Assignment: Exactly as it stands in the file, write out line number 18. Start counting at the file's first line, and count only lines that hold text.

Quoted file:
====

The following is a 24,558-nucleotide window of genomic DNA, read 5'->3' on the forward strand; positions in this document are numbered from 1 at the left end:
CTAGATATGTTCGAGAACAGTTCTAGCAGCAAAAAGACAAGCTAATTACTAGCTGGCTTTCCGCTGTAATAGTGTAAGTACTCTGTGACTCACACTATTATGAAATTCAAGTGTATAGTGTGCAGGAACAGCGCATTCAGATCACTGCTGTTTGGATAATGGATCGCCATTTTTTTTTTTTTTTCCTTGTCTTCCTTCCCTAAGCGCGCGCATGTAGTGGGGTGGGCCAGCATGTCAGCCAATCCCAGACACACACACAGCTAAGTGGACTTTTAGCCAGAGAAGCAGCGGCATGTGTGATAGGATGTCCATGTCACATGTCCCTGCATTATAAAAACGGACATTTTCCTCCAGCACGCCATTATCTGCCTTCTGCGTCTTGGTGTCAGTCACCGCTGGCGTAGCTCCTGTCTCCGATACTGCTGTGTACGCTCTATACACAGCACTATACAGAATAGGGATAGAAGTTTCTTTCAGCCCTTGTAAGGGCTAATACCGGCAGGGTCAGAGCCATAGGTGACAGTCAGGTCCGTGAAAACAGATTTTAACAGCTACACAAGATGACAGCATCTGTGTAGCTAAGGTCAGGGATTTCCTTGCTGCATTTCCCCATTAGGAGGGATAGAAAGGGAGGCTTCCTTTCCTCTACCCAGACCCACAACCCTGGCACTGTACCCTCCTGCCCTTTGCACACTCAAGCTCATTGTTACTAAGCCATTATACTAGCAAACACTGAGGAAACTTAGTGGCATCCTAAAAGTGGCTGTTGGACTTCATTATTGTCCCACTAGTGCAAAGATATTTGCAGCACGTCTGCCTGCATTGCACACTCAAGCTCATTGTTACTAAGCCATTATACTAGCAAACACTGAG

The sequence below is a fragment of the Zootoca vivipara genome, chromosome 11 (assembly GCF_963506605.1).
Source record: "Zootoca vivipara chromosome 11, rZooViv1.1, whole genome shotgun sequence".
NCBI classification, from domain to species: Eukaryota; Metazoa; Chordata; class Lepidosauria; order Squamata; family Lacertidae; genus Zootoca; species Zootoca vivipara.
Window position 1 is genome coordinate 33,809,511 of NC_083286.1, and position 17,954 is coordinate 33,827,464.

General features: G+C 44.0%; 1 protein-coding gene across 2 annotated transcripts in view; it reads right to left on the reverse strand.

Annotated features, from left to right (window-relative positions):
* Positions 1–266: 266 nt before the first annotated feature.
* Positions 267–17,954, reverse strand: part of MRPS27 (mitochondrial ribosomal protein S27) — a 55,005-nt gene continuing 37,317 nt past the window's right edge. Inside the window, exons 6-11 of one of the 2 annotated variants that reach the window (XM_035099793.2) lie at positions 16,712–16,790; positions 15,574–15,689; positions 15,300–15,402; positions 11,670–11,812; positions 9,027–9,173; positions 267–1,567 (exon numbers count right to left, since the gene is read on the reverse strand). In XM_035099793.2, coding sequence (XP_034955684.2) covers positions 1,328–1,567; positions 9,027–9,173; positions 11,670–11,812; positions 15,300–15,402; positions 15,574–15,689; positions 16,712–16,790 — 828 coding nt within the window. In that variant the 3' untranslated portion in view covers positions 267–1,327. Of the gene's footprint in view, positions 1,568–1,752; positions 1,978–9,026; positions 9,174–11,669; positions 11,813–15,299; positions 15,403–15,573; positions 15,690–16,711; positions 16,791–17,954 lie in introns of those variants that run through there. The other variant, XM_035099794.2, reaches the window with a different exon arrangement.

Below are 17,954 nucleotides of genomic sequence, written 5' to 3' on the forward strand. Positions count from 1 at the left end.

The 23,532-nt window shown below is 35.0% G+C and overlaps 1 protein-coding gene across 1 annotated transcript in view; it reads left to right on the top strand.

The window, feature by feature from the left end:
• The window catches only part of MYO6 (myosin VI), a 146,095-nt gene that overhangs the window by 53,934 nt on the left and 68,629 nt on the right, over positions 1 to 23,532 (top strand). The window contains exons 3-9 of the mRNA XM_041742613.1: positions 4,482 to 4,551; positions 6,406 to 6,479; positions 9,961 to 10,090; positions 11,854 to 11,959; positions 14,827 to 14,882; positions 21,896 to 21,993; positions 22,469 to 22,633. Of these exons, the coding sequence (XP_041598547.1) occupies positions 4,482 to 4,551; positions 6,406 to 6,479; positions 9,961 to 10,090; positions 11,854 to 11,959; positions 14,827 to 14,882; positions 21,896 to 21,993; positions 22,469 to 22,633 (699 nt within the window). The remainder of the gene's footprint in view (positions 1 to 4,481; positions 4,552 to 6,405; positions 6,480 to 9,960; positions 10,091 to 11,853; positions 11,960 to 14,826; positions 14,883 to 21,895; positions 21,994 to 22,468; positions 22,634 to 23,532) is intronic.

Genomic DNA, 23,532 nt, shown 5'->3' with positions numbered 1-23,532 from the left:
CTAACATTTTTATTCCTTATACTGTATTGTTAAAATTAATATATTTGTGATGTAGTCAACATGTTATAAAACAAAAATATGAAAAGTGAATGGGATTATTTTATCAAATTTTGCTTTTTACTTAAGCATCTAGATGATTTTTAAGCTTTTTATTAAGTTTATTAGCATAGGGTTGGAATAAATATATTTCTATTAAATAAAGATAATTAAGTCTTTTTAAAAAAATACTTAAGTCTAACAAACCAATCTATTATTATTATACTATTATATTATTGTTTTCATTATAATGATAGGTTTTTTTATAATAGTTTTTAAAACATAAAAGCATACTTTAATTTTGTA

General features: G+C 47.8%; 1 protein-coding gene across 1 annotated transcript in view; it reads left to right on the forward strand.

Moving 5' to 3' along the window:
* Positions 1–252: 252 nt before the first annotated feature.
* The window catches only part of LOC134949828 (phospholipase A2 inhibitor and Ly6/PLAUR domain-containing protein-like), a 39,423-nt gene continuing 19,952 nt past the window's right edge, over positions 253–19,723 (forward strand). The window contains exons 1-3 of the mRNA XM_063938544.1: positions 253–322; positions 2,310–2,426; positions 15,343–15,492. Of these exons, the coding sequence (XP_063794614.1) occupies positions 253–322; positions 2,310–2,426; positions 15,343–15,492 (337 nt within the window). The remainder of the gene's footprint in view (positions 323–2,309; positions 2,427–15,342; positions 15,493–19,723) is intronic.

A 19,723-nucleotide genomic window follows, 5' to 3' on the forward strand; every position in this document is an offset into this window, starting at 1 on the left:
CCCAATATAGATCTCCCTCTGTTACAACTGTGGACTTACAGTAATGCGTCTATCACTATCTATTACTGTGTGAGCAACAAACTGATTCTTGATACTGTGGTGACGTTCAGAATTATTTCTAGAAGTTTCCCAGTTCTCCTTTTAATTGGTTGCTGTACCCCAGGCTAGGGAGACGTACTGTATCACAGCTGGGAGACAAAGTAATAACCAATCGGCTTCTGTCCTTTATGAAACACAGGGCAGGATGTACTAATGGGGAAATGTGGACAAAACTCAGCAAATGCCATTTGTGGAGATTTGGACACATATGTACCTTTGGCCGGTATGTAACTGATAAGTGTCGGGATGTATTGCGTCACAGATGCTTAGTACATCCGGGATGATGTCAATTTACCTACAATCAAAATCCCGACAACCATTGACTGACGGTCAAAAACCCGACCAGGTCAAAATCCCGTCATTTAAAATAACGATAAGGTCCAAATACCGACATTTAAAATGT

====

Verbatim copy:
Moving 5' to 3' along the window: